1. I'm so glad to hear "that the ice is melting!" I've loved all your stories so far and I expect to continue to! You dish out everything I look for in a story:adventure, humor and just enough romance! So bravo to you hon! I can't wait to read the rest of "The Depot" that's been a great one!

    Oh and I love the "Ginger's Mac" wallpaper! :D And I totally get why you call yur hard drive Mac Harper! ;) We Jon girls know all about that! :D ;)

    I'll be waiting for yur upcoming stories! And since yur not really celebrating Holidays at the time I'll just wish ya "a great time off!" :D

    ReplyDelete
  2. Thank you Margaret! My sister made that wallpaper for me a few years ago as a surprise, she made a version with just the text, but you know which one is better. ;) The Depot is coming to it's end, I think this is gonna be 9 chapter story..and then I can get my research together for the new Voyagers.

    ReplyDelete
  3. "If anyone out there can tell me how to get the Voyagers franchise restarted in book form, I am all over it!"

    Can I help? ;D

    Glad to hear the writer's block is over. Oooh, scorching lava...sounds intriguing. Especially since I am rather fond of the "disaster story" genre, my favorite in that class being the Tommy Lee Jones movie, "Volcano."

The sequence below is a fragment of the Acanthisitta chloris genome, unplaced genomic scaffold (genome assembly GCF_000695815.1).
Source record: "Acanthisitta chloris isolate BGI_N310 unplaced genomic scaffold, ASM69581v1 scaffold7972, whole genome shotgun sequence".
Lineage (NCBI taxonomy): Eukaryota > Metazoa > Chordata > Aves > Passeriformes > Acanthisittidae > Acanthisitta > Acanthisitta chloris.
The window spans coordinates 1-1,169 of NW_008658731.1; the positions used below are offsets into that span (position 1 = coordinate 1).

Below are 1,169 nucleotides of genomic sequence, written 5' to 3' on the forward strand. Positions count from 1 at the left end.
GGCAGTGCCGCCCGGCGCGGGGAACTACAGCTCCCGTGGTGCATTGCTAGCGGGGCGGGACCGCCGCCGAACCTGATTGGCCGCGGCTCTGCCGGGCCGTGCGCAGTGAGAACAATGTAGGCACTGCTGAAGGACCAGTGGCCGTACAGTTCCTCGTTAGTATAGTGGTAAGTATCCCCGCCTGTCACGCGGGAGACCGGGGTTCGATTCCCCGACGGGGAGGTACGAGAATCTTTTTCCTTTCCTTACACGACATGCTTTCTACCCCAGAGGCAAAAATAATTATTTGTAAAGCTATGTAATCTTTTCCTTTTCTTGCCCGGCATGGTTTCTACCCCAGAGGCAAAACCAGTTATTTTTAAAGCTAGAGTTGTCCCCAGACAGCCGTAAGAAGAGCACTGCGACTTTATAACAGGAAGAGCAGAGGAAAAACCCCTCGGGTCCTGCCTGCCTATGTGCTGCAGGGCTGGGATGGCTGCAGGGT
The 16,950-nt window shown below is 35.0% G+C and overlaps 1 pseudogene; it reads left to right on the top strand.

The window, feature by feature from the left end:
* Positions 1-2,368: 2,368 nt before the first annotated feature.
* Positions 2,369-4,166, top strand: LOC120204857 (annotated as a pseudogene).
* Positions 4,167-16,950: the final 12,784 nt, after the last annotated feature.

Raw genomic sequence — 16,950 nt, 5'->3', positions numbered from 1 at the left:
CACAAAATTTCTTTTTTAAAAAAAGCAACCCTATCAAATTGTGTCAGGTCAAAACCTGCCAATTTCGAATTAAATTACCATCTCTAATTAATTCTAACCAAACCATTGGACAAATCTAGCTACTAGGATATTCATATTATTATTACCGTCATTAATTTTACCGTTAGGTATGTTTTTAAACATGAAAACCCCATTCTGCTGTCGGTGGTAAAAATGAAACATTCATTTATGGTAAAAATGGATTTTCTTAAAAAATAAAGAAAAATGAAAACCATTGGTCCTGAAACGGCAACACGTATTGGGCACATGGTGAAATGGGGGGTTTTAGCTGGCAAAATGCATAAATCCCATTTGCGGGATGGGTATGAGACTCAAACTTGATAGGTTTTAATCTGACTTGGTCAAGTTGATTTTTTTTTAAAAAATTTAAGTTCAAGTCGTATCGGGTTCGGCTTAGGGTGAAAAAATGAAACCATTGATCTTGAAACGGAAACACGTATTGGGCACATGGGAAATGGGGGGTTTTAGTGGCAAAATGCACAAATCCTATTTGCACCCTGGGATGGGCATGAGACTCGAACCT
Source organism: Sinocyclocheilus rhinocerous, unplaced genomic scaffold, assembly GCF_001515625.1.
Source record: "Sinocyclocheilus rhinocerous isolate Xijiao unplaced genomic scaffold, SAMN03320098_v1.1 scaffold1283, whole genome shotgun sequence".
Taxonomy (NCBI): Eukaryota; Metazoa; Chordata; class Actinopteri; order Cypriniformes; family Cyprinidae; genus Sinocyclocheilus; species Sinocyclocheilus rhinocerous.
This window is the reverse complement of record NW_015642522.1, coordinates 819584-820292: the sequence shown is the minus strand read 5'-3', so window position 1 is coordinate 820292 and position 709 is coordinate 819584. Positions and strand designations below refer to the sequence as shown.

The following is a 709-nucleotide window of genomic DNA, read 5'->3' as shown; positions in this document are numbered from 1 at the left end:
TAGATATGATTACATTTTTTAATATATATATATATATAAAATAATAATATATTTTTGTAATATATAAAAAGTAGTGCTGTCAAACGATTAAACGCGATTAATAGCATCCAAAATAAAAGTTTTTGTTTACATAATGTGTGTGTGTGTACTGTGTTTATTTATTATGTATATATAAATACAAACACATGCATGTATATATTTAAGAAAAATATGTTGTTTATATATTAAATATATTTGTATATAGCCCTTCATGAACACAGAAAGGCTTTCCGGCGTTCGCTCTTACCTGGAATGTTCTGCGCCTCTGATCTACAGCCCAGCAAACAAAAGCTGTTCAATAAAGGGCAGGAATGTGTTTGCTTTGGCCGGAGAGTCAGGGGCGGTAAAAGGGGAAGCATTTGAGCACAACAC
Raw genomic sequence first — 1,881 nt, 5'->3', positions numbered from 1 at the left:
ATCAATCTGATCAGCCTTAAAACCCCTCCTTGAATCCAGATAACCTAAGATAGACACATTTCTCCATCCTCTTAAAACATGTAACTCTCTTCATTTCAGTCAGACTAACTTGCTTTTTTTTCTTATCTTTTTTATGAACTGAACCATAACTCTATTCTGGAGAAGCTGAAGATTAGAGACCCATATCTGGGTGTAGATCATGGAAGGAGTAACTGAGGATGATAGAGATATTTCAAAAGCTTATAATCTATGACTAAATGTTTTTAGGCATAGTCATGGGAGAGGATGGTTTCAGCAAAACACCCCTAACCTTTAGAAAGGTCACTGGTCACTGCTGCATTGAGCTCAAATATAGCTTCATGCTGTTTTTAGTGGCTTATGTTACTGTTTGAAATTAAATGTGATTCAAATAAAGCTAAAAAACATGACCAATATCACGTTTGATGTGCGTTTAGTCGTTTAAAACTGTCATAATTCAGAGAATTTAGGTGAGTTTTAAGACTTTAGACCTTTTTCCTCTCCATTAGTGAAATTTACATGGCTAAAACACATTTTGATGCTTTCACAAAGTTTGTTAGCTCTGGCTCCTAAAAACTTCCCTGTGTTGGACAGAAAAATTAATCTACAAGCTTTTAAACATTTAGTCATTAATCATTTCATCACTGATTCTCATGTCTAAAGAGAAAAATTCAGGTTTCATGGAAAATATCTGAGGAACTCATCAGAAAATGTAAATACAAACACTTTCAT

I totally agree with you about adult bios...unless you've got access to some that were written before about 1960. The Casey Jones bio I used when I did the chapter on him in "Gift of a Son" was written in 1923, by someone who actually knew the man and often worked with him, and consulted closely with Mrs. Jones and Sim Webb, who were both still alive at the time. It was an absolute goldmine of information.

    On the other hand, one of the drawbacks to more recently-written juvy bios is the near-total absence of DATES! They give you the year the individual was born, and the year of the key events, but when you find THE incident that could be the basis of your story, you're left twisting in the wind as to exactly WHEN it happened. I'm dealing with that problem right now.